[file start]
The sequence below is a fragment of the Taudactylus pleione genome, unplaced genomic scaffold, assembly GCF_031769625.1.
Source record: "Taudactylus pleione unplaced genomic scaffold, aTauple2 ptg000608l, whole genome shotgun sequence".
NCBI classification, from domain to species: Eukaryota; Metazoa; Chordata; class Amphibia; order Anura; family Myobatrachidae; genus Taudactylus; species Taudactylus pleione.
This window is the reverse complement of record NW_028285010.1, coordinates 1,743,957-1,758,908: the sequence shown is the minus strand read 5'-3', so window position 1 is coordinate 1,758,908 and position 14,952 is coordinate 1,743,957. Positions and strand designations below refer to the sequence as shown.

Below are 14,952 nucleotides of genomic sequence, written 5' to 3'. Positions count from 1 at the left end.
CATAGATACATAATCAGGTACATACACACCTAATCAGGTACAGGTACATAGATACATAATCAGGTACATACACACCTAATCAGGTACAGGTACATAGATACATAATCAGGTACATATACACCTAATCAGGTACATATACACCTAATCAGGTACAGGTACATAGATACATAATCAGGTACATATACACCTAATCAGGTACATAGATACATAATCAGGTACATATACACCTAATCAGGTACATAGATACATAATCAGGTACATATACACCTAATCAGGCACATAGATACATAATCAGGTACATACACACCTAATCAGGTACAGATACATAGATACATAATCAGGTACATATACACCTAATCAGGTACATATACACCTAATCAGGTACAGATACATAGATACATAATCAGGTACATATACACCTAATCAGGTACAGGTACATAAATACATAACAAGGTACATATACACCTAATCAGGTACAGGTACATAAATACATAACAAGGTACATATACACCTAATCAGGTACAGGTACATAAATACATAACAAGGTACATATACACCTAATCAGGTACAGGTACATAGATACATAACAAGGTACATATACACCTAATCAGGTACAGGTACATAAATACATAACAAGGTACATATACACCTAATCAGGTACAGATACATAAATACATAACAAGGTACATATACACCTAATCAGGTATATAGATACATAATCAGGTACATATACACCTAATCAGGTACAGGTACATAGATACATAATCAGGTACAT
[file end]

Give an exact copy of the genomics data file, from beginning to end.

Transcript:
The sequence below is a fragment of the Taudactylus pleione genome, unplaced genomic scaffold, assembly GCF_031769625.1.
Source record: "Taudactylus pleione unplaced genomic scaffold, aTauple2 ptg000608l, whole genome shotgun sequence".
NCBI classification, from domain to species: Eukaryota; Metazoa; Chordata; class Amphibia; order Anura; family Myobatrachidae; genus Taudactylus; species Taudactylus pleione.
This window is the reverse complement of record NW_028285010.1, coordinates 1,743,957-1,758,908: the sequence shown is the minus strand read 5'-3', so window position 1 is coordinate 1,758,908 and position 14,952 is coordinate 1,743,957. Positions and strand designations below refer to the sequence as shown.

Below are 14,952 nucleotides of genomic sequence, written 5' to 3'. Positions count from 1 at the left end.
CATAGATACATAATCAGGTACATACACACCTAATCAGGTACAGGTACATAGATACATAATCAGGTACATACACACCTAATCAGGTACAGGTACATAGATACATAATCAGGTACATATACACCTAATCAGGTACATATACACCTAATCAGGTACAGGTACATAGATACATAATCAGGTACATATACACCTAATCAGGTACATAGATACATAATCAGGTACATATACACCTAATCAGGTACATAGATACATAATCAGGTACATATACACCTAATCAGGCACATAGATACATAATCAGGTACATACACACCTAATCAGGTACAGATACATAGATACATAATCAGGTACATATACACCTAATCAGGTACATATACACCTAATCAGGTACAGATACATAGATACATAATCAGGTACATATACACCTAATCAGGTACAGGTACATAAATACATAACAAGGTACATATACACCTAATCAGGTACAGGTACATAAATACATAACAAGGTACATATACACCTAATCAGGTACAGGTACATAAATACATAACAAGGTACATATACACCTAATCAGGTACAGGTACATAGATACATAACAAGGTACATATACACCTAATCAGGTACAGGTACATAAATACATAACAAGGTACATATACACCTAATCAGGTACAGATACATAAATACATAACAAGGTACATATACACCTAATCAGGTATATAGATACATAATCAGGTACATATACACCTAATCAGGTACAGGTACATAGATACATAATCAGGTACAT